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By Alan Wheatley and Zhou Xin
BEIJING (Reuters) - A surge in construction and real estate spending, a double-digit increase in power use, a rise in foreign direct investment and a bullish export forecast added on Thursday to growing confidence about China's economic prospects.
The barrage of figures came a day after data showed a marked improvement in imports and exports in September -- although they were still down from year-earlier levels -- as well as robust money and credit growth.
Together, they paint the picture of an economy pulling decisively out of a deep downturn triggered a year ago when the collapse of Lehman Brothers almost brought the global financial system to its knees.
"The September data have made the trend of China's economic recovery more apparent," said Mingao Shen, Citi's chief China economist.
Comments from the Commerce Ministry reflected the growing optimism. The ministry has doggedly stressed the problems facing China's exporters, even though they have gained global market share this year as consumers seek out cheap made-in-China goods.
But on Thursday, spokesman Yao Jian accentuated the positive.
"Going into the fourth quarter, we expect that the pace of decline in exports will narrow further, and I think we'll quite possibly see positive annual growth in some months," Yao said.
Consistent with industry's improving fortunes, power usage in September rose 10.24 percent from a year, the China Electricity Council reported. It was the first double-digit growth in 16 months.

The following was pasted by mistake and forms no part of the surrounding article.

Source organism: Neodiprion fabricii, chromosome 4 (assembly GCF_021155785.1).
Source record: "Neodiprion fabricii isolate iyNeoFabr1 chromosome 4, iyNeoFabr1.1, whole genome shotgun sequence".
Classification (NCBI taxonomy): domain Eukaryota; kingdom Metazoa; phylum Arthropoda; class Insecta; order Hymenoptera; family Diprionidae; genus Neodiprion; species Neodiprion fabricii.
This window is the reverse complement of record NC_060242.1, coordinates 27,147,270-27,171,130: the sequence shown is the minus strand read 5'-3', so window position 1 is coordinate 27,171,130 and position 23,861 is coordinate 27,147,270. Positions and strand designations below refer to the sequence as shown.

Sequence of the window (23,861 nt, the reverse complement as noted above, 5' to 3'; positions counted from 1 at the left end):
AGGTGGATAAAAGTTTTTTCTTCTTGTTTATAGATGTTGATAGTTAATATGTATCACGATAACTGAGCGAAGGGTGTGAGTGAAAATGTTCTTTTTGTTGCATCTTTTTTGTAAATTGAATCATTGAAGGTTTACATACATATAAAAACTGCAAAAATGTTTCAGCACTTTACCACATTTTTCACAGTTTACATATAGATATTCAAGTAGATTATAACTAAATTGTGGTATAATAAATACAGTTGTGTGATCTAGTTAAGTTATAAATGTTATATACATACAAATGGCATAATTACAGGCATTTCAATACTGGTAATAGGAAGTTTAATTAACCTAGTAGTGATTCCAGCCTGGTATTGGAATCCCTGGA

Overseas firms' confidence in China was also likely to lead to a continued recovery in foreign direct investment, Yao told a news conference.
For the first nine months of 2009, FDI fell 14.2 percent to $63.8 billion (39.2 billion pounds). But in September alone FDI rose 18.9 percent from a year earlier to $7.9 billion (4.8 billion pounds).
POLICY SHIFT NEXT YEAR?
State-driven investment has been the main force behind China's growth so far this year as Beijing rolls out a 4 trillion yuan ($585 billion) stimulus package weighted towards transport infrastructure, affordable housing and public works.
But private property developers are doing more and more of the heavy lifting. With the industry accounting for more than 20 percent of total fixed-asset investment in China, that is just what the government wants.
Real estate investment rose 17.7 percent in the first nine months from a year earlier, up from 14.7 percent in the January-August period, the National Bureau of Statistics said.
Economists at Bank of America Merrill Lynch said that worked out at an acceleration in the monthly growth rate to 37.0 percent in September, year on year, from 34.6 percent in August.
New starts and the total of floor space under construction increased by 55.9 percent and 66.5 percent, respectively, from September 2008 levels, they noted in a report for clients.
"Property investment growth is likely to remain elevated and be a major growth driver for the rest of 2009," they wrote.
Confirmation that the recovery is gaining traction is likely to come in next Thursday's gross domestic product report for the third quarter. According to a Reuters poll of economists, annual growth probably accelerated to 8.9 percent from 7.9 percent in the April-June period.
And a survey by Dutch bank ING released on Thursday showed 88 percent of Chinese investors polled last quarter expected the economy to improve further in the final three months of the year.
"The remaining China bears must have been steamrollered by yesterday's data," said Tim Condon, ING's chief Asia economist.
Condon said he expected the People's Bank of China to respond to the data flow with continued fine-tuning of monetary policy and an interest rate increase in the first quarter of 2010.
Shen at Citi said the rate rise cycle might begin in the second quarter as Beijing shifted from what he described as an ultra pro-growth policy. But policymakers would keep a moderately pro-growth stance.
So, for instance, loan growth might subside in 2010 to the range of 20-25 percent from about 33 percent this year but would remain well above the historical average of 17 percent, he said.
(Editing by Jan Dahinten)